Beginnings:
The History of Higher Education in Bloomsbury and Westminster

Institute of Commonwealth Studies

Institute of Education, University of London

King's College London

London School of Economics

London School of Hygiene & Tropical Medicine

Royal Holloway, University of London

School of Oriental and African Studies

Senate House Library, University of London

University College London

University of Westminster

INSTITUTE OF EDUCATION, UNIVERSITY OF LONDON

The Institute of Education was founded in 1902 by the London County Council in conjunction with the University of London. For the next 30 years it existed as the London Day Training College. The college was open to 'duly qualified students of either sex who were engaged in, or intended to enter, any branch of the teaching profession; or who were making a special study of the theory, history and practice of education'. The College opened on the 6th of October 1902 with 58 students. Its inaugural meeting was overseen by its new Principal and the University's first Professor of Education, John Adams.

 

Professor Sir John Adams, first Principal of the London Day Training Centre, 1902-1922


Passmore Edwards Hall, site of the first LDTC lectures

Passmore Edwards Hall, c. 1902

The newly formed College had, as yet, no permanent home. In 1903 the LCC purchased a site in Southampton Row. While the building was being constructed, the College occupied a number of temporary homes. Classes were first given in LSE premises at Clare Market, while the staff occupied rooms in nearby buildings. In the years between 1903 and 1907, the LDTC was split across four sites: the Northampton Technical Institute in Finsbury; the College of Preceptors in Bloomsbury and offices in Southampton Row. The College finally moved into the new Southampton Row building in 1907.

The Southampton Row building was purpose-built for the LDTC. It contained a gymnasium and cloakrooms in the basement; a large lecture theatre on the ground floor, with staff offices on the mezzanine; student common rooms and a refreshment room on the first floor; a library, staffroom and classrooms on the second floor; classrooms, a manual training room and a display museum on the third floor; and a laboratory, art and nature study rooms and a kitchen on the top floor. There was only one staircase running through the whole building, and one LCC inspector commented that 'whenever the student population was on the move it was like Wembley after the Cup Final'. John Adams, who felt that his office on the mezzanine made him a little too available, had a secret staircase made which led into the caretaker's room. By prearranged signal, the caretaker would warn the Principal of an unwelcome visitor 'and while the visitor went up one staircase Adams went down another'.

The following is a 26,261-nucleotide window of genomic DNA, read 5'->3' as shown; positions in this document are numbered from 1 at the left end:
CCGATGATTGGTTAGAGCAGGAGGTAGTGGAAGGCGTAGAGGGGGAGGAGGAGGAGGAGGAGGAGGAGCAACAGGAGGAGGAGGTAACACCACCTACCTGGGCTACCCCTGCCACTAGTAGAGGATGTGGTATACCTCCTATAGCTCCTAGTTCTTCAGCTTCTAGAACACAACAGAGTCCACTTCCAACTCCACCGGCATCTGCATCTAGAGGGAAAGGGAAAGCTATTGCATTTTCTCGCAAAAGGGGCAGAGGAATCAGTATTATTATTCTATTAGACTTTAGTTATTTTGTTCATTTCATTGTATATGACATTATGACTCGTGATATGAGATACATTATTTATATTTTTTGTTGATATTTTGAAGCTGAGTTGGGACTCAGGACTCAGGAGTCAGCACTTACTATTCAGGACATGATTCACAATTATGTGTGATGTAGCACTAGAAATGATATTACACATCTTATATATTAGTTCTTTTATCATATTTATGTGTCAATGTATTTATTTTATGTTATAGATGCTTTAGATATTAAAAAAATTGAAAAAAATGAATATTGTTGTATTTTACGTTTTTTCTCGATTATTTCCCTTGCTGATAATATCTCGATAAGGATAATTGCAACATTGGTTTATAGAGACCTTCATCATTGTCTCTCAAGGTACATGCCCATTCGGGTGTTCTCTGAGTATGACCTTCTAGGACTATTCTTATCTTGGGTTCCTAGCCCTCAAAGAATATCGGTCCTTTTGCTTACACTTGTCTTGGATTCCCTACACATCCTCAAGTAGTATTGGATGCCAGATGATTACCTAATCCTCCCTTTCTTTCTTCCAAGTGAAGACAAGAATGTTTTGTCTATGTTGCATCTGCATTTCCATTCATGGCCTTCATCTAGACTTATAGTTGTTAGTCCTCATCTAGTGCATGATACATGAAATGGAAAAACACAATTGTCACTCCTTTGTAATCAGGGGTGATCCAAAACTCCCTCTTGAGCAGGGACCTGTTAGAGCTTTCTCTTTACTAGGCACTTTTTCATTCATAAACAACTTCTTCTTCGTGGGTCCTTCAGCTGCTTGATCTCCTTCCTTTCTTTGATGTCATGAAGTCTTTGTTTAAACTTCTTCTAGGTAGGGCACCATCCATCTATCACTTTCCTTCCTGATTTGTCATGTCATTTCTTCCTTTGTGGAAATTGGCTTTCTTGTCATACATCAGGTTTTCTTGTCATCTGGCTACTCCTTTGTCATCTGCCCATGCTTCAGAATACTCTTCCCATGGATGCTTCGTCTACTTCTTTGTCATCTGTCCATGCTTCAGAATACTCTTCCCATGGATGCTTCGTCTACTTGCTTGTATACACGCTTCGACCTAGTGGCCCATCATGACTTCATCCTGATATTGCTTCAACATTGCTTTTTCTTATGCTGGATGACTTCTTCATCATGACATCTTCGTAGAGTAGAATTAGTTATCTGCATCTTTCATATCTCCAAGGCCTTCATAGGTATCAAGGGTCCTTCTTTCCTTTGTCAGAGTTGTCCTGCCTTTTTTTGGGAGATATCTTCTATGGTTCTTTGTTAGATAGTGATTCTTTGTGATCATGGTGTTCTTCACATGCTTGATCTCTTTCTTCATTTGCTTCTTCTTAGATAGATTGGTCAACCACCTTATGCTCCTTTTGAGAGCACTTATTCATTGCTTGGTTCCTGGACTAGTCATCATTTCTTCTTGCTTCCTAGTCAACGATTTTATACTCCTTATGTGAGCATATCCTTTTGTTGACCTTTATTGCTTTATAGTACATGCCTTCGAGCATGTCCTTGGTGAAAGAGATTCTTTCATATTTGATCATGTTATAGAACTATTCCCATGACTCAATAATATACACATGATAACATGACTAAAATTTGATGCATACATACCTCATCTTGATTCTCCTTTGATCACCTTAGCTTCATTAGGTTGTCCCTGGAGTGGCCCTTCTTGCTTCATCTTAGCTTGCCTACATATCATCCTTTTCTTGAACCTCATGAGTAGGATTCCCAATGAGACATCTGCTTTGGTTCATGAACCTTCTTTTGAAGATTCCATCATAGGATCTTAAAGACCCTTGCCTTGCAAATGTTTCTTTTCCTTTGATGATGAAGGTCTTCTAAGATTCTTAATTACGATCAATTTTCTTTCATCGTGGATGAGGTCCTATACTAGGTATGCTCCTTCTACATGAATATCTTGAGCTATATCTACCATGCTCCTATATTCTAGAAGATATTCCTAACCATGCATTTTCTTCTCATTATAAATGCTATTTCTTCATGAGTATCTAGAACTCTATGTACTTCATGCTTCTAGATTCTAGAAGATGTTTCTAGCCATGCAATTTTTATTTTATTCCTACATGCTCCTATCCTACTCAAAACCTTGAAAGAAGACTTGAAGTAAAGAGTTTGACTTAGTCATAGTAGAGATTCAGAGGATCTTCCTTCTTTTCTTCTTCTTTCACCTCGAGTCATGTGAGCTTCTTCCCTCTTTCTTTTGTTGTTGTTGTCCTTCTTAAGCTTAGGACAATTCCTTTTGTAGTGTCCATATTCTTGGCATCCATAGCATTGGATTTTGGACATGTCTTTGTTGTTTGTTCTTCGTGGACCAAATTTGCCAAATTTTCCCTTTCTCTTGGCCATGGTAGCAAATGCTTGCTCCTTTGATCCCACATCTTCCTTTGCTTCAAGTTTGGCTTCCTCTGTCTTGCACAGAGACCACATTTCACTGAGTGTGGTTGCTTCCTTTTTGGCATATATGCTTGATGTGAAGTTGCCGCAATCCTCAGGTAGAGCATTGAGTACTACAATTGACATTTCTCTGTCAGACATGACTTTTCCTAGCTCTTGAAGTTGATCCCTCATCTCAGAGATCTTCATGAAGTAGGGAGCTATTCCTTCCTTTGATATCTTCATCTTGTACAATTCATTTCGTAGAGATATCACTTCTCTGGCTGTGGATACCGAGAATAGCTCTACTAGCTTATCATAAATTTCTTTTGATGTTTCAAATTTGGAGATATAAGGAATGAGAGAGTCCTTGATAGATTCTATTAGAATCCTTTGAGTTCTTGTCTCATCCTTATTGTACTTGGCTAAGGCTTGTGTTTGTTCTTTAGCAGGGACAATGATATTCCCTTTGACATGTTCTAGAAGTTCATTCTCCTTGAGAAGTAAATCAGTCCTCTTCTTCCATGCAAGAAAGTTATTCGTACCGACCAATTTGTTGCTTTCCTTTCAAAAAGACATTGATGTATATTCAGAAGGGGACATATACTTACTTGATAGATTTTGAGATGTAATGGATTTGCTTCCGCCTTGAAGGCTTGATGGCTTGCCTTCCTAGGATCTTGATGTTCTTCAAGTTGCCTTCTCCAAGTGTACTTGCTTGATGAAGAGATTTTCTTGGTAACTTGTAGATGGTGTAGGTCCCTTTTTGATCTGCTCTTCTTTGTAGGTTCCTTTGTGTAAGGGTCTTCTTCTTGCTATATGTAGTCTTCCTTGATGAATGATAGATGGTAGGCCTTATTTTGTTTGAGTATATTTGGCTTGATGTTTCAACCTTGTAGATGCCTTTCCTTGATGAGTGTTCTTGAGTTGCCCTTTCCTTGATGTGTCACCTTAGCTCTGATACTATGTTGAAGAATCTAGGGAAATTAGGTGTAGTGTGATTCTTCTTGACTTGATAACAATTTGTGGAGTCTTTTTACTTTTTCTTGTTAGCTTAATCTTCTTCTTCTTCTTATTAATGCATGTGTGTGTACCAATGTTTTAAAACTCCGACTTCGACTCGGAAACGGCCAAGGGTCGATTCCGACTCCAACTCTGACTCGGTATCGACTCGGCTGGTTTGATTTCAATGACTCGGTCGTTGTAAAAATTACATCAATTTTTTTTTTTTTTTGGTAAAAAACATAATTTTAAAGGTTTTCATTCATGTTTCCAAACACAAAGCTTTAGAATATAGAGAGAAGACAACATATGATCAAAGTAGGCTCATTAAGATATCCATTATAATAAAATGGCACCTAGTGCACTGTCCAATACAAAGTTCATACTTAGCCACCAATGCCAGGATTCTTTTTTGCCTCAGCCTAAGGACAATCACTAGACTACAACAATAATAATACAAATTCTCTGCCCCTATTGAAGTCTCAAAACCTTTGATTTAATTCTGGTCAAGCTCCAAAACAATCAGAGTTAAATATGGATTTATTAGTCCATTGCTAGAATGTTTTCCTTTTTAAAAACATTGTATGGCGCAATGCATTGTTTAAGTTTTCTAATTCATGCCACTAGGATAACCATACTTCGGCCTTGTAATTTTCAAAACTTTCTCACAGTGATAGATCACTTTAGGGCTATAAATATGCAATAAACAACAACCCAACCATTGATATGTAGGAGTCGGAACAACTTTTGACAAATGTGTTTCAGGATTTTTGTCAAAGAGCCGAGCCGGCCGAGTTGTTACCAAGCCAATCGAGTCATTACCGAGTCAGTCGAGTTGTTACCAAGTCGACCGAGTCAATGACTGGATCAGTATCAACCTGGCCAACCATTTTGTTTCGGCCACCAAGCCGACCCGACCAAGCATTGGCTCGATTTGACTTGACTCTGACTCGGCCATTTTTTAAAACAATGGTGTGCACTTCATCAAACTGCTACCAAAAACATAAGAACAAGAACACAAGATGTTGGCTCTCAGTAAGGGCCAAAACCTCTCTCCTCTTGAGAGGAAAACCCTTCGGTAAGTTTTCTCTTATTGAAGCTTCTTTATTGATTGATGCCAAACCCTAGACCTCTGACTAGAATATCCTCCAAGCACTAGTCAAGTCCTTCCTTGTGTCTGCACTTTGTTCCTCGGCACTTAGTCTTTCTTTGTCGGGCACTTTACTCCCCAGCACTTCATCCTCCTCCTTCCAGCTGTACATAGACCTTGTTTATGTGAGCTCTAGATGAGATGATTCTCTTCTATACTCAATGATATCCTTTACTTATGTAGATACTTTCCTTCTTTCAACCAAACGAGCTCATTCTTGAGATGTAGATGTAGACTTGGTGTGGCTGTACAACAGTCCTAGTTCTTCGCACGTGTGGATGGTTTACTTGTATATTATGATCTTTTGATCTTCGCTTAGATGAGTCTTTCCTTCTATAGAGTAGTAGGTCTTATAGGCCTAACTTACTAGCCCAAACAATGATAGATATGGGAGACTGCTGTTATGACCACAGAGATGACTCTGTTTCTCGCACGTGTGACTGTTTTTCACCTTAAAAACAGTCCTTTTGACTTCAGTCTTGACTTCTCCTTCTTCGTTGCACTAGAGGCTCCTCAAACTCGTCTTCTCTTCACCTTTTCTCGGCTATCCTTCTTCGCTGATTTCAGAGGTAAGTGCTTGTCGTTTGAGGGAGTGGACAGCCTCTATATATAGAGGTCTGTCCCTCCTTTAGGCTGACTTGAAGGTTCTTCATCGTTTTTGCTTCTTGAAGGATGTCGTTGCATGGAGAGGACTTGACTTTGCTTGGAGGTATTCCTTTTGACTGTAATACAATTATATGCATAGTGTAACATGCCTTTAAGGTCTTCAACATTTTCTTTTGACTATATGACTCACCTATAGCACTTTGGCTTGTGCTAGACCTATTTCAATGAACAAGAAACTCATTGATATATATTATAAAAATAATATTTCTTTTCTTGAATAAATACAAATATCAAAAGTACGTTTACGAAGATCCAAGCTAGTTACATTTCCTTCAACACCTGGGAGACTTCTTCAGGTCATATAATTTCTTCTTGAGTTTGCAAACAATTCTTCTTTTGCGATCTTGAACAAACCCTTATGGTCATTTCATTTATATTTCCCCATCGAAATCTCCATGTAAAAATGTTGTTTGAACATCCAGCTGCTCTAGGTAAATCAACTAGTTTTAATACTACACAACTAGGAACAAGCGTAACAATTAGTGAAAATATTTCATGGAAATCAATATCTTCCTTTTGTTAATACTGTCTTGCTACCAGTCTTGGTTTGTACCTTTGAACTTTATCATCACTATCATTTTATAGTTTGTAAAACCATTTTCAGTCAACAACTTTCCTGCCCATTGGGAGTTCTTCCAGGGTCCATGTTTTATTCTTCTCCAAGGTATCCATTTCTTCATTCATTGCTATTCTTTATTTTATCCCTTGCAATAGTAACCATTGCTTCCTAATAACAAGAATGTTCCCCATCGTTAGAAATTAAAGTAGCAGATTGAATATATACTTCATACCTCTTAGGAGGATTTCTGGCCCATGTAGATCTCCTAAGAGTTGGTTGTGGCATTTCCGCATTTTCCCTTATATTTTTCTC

The Southampton Row building, c.1907.

The Southampton Row building, c.1907


Percy Nunn, John Adams and Margaret Punnett

Percy Nunn, John Adams and Margaret Punnett

By this time Adams had built up a small but dedicated staff. Acting as, respectively, Mistress and Master of Method were Margaret Punnett and Percy Nunn. Their role was to 'have the personal oversight of the men and women students respectively, will give lectures on method and school management, will supervise the attendance of students at practising schools and preside at criticism and model lessons and generally act as tutors and directors'. In 1905 their titles were changed to make them both vice-principals. Other members of staff were recruited, usually as part-timers, to give lectures on particular parts of the curriculum or to supervise teaching practice.
The early students of the LDTC were young - between 18 and 22 - with a majority of females. Most had been educated in pupil-teacher centres. Initially, many of the students were academically ill-equipped to cope with the demands of a combined degree and certificate course, but by 1907 standards had risen and teachers were being produced for both elementary and secondary schools. Students were required to undertake both academic courses and practical teaching in local schools.

Students of Mr Dicker's music class